The way galaxies form and evolve is largely a mystery to astronomers. A particular focus of much head scratching is the bar that appears in many spiral galaxies. How does this form and why only in some spiral galaxies?
One thing that astronomers have studied in great detail is the colour of galaxies. In 1936, Edwin Hubble suggested that galaxies may evolve from elliptical galaxies to spiral ones. Astronomers have since found that galaxies further down this sequence tend to be bluer.
But astronomers also think that the bars at the centre of galaxies must influence colour too, since stars should form in the gas that these bars redistribute in the galaxy which in turn influences the colour of the galaxy.
So a reasonable question to ask is this: what is the difference in colour between spiral galaxies in the same Hubble stage that do and don’t have bars?
Today, Sidney van den Bergh at the Herzberg Institute of Astrophysics in Australia says that nobody has bothered to ask this question, strange though it may seem. So he sets out to do it himself.
He studied 532 barred and spiral galaxies from a database called A Revised Shapley-Ames Catalog of Bright Galaxies published in 1981.
His results indicate that “normal and barred galaxies have indistinguishable colour distributions”. So spiral galaxies at the same Hubble stage are the same colour regardless of whether they have bars or not. In fact their colour is also independent of whether they have other ring-like features, says van den Bergh.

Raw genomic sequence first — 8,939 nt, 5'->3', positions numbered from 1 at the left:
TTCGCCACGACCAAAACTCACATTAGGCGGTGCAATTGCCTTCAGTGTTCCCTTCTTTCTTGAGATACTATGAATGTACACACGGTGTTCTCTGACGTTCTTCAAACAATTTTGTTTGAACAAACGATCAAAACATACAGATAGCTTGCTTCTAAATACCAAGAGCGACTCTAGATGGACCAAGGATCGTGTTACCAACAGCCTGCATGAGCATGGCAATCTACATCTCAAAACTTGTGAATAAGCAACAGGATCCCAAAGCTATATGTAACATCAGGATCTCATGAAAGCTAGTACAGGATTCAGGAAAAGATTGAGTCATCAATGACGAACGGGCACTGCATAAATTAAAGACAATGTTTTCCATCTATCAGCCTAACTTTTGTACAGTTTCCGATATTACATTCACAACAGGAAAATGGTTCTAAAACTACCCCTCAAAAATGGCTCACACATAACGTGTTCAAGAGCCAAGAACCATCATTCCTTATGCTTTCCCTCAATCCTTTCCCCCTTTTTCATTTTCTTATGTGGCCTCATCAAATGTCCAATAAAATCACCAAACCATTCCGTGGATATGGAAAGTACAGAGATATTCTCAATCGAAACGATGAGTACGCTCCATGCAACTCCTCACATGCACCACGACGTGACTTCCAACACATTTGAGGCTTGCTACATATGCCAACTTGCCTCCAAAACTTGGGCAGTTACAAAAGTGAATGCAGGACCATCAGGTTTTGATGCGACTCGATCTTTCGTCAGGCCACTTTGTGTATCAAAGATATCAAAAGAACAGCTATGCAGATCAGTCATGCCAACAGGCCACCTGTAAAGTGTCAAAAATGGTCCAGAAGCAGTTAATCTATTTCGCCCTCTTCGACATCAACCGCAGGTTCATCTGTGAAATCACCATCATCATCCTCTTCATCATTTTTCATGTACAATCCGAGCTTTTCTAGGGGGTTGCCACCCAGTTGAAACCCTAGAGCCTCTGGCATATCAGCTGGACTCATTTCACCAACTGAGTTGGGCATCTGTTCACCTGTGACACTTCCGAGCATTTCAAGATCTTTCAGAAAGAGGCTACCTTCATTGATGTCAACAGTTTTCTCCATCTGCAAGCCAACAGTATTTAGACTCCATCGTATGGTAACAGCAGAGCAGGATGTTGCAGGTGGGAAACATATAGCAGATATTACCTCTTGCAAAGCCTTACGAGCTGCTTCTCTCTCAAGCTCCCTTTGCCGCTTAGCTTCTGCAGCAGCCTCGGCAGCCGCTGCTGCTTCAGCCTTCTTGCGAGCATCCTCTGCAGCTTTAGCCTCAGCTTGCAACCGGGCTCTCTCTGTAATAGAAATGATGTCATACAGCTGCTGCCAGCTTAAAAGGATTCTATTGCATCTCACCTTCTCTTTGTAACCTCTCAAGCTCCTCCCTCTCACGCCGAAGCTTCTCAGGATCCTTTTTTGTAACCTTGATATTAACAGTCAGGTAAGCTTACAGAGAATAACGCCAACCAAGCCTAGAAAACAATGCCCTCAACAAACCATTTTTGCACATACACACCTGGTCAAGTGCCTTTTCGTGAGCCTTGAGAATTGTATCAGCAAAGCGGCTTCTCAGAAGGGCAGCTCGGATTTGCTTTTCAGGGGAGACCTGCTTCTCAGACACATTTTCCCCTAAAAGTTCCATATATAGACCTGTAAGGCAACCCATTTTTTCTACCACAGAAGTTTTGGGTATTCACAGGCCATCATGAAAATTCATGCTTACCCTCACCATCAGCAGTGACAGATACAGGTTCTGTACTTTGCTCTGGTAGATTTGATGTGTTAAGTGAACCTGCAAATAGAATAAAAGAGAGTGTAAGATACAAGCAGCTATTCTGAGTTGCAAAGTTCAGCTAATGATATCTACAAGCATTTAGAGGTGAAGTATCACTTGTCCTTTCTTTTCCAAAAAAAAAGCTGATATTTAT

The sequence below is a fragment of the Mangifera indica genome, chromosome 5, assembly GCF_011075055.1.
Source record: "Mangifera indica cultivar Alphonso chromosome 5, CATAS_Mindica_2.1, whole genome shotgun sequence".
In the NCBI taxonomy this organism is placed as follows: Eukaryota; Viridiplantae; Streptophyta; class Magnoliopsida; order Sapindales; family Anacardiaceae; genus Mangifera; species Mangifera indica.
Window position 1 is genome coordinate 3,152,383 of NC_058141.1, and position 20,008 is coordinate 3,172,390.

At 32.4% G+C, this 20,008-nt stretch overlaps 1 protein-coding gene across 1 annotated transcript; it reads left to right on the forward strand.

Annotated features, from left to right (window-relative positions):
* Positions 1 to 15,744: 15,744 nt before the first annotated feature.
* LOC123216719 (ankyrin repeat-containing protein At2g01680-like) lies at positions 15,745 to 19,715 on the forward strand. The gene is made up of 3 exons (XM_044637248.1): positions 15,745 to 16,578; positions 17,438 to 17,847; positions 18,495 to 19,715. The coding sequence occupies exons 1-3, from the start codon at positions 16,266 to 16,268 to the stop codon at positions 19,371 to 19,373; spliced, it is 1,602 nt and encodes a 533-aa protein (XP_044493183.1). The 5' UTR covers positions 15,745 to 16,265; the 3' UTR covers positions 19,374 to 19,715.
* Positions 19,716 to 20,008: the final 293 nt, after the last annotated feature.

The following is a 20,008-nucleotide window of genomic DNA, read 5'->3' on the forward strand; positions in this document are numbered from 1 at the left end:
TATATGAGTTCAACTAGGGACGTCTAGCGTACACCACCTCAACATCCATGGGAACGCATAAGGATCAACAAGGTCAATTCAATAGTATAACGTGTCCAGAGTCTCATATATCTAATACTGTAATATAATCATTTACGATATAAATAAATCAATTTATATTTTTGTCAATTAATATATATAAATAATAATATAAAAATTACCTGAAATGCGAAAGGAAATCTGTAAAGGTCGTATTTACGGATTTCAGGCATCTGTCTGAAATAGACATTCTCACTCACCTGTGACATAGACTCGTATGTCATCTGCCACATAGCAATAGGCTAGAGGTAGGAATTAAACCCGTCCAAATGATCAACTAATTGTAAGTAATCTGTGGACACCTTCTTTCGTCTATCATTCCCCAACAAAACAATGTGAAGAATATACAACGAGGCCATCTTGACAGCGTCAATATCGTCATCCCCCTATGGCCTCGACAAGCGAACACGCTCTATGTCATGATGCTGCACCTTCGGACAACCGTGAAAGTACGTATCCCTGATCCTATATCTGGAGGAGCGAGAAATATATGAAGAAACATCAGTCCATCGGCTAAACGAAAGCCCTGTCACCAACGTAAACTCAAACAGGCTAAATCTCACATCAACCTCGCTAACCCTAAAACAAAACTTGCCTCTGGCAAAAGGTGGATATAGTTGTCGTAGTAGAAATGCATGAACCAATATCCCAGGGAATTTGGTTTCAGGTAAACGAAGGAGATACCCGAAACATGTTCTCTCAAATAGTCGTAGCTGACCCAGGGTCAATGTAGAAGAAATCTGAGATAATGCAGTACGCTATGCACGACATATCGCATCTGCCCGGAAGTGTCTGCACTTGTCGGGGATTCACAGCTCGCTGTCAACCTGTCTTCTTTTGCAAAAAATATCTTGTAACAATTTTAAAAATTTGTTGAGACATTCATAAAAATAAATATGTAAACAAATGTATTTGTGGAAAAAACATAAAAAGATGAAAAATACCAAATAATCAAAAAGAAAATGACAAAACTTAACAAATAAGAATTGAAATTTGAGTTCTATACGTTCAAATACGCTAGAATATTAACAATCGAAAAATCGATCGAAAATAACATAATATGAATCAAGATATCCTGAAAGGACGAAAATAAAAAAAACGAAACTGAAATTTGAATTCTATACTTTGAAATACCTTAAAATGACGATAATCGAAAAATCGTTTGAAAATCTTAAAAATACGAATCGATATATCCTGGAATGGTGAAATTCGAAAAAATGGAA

That leads him to a startling conclusion. “Perhaps the apparent independence of the intrinsic colours of spirals from the presence (or absence) of bars hints at the possibility that some bars could be ephemeral structures,” he says, pointing out that it may well be easy for a bar to reform after it has faded away.
So the picture he’s driving at is that in some spiral galaxies, bars form, decay and reform in a cycle. Which means that many of the galaxies that don’t have a bar now may have had one in the recent past and will have one again in the near future. That includes our own galaxy.
That’s an interesting idea but one that will be hard to check. Simulating the shape and evolution of galaxies is notoriously hard because of the complex chemical, magnetic and gravitational interactions that go on.
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